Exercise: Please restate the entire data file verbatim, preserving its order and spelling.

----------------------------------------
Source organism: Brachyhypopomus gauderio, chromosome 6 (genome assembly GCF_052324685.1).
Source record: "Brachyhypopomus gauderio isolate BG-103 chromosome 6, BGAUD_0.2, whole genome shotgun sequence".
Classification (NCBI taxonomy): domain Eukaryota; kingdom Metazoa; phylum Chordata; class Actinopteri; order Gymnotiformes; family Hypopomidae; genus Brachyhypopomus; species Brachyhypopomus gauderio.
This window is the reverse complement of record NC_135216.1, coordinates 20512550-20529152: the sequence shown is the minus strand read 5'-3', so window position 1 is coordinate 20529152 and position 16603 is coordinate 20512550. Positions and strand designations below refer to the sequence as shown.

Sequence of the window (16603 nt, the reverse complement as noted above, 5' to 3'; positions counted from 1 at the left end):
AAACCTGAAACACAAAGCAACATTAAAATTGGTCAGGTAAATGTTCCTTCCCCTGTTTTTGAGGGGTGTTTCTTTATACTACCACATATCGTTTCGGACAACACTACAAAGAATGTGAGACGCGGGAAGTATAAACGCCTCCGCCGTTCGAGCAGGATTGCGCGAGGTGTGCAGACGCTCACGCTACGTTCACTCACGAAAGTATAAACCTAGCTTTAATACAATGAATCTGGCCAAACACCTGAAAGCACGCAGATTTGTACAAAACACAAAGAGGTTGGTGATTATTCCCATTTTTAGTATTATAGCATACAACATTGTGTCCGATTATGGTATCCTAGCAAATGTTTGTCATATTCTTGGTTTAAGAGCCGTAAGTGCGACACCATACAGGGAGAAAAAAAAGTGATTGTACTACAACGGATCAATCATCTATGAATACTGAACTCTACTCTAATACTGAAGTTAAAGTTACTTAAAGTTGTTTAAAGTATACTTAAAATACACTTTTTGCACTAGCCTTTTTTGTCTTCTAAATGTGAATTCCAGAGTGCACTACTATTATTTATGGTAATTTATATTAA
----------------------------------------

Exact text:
Source organism: Brachyhypopomus gauderio, chromosome 6 (genome assembly GCF_052324685.1).
Source record: "Brachyhypopomus gauderio isolate BG-103 chromosome 6, BGAUD_0.2, whole genome shotgun sequence".
Classification (NCBI taxonomy): domain Eukaryota; kingdom Metazoa; phylum Chordata; class Actinopteri; order Gymnotiformes; family Hypopomidae; genus Brachyhypopomus; species Brachyhypopomus gauderio.
This window is the reverse complement of record NC_135216.1, coordinates 20512550-20529152: the sequence shown is the minus strand read 5'-3', so window position 1 is coordinate 20529152 and position 16603 is coordinate 20512550. Positions and strand designations below refer to the sequence as shown.

Sequence of the window (16603 nt, the reverse complement as noted above, 5' to 3'; positions counted from 1 at the left end):
AAACCTGAAACACAAAGCAACATTAAAATTGGTCAGGTAAATGTTCCTTCCCCTGTTTTTGAGGGGTGTTTCTTTATACTACCACATATCGTTTCGGACAACACTACAAAGAATGTGAGACGCGGGAAGTATAAACGCCTCCGCCGTTCGAGCAGGATTGCGCGAGGTGTGCAGACGCTCACGCTACGTTCACTCACGAAAGTATAAACCTAGCTTTAATACAATGAATCTGGCCAAACACCTGAAAGCACGCAGATTTGTACAAAACACAAAGAGGTTGGTGATTATTCCCATTTTTAGTATTATAGCATACAACATTGTGTCCGATTATGGTATCCTAGCAAATGTTTGTCATATTCTTGGTTTAAGAGCCGTAAGTGCGACACCATACAGGGAGAAAAAAAAGTGATTGTACTACAACGGATCAATCATCTATGAATACTGAACTCTACTCTAATACTGAAGTTAAAGTTACTTAAAGTTGTTTAAAGTATACTTAAAATACACTTTTTGCACTAGCCTTTTTTGTCTTCTAAATGTGAATTCCAGAGTGCACTACTATTATTTATGGTAATTTATATTAA